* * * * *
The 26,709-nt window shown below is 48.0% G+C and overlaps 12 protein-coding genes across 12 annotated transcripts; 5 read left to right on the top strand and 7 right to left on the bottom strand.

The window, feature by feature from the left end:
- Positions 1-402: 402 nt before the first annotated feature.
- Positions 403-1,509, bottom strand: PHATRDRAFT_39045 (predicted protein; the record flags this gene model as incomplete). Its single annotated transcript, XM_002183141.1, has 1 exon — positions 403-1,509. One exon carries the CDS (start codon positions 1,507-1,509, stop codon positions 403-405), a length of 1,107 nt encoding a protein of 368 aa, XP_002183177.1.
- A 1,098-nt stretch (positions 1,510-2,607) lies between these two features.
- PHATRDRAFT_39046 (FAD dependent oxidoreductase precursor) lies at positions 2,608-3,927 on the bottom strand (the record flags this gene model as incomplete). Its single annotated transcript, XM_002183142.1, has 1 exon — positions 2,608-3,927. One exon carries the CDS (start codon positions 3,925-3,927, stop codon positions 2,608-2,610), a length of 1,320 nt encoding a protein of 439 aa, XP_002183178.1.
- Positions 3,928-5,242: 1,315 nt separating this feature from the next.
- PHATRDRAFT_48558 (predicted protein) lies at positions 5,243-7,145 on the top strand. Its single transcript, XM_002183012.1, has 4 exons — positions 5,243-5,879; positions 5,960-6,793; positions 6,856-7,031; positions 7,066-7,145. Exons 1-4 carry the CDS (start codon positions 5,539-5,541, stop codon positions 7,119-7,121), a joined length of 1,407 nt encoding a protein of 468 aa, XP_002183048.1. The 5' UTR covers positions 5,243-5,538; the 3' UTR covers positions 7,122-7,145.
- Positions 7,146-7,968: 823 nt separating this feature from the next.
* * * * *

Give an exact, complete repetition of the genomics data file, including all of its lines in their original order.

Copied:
The 26,709-nt window shown below is 48.0% G+C and overlaps 12 protein-coding genes across 12 annotated transcripts; 5 read left to right on the top strand and 7 right to left on the bottom strand.

The window, feature by feature from the left end:
- Positions 1-402: 402 nt before the first annotated feature.
- Positions 403-1,509, bottom strand: PHATRDRAFT_39045 (predicted protein; the record flags this gene model as incomplete). Its single annotated transcript, XM_002183141.1, has 1 exon — positions 403-1,509. One exon carries the CDS (start codon positions 1,507-1,509, stop codon positions 403-405), a length of 1,107 nt encoding a protein of 368 aa, XP_002183177.1.
- A 1,098-nt stretch (positions 1,510-2,607) lies between these two features.
- PHATRDRAFT_39046 (FAD dependent oxidoreductase precursor) lies at positions 2,608-3,927 on the bottom strand (the record flags this gene model as incomplete). Its single annotated transcript, XM_002183142.1, has 1 exon — positions 2,608-3,927. One exon carries the CDS (start codon positions 3,925-3,927, stop codon positions 2,608-2,610), a length of 1,320 nt encoding a protein of 439 aa, XP_002183178.1.
- Positions 3,928-5,242: 1,315 nt separating this feature from the next.
- PHATRDRAFT_48558 (predicted protein) lies at positions 5,243-7,145 on the top strand. Its single transcript, XM_002183012.1, has 4 exons — positions 5,243-5,879; positions 5,960-6,793; positions 6,856-7,031; positions 7,066-7,145. Exons 1-4 carry the CDS (start codon positions 5,539-5,541, stop codon positions 7,119-7,121), a joined length of 1,407 nt encoding a protein of 468 aa, XP_002183048.1. The 5' UTR covers positions 5,243-5,538; the 3' UTR covers positions 7,122-7,145.
- Positions 7,146-7,968: 823 nt separating this feature from the next.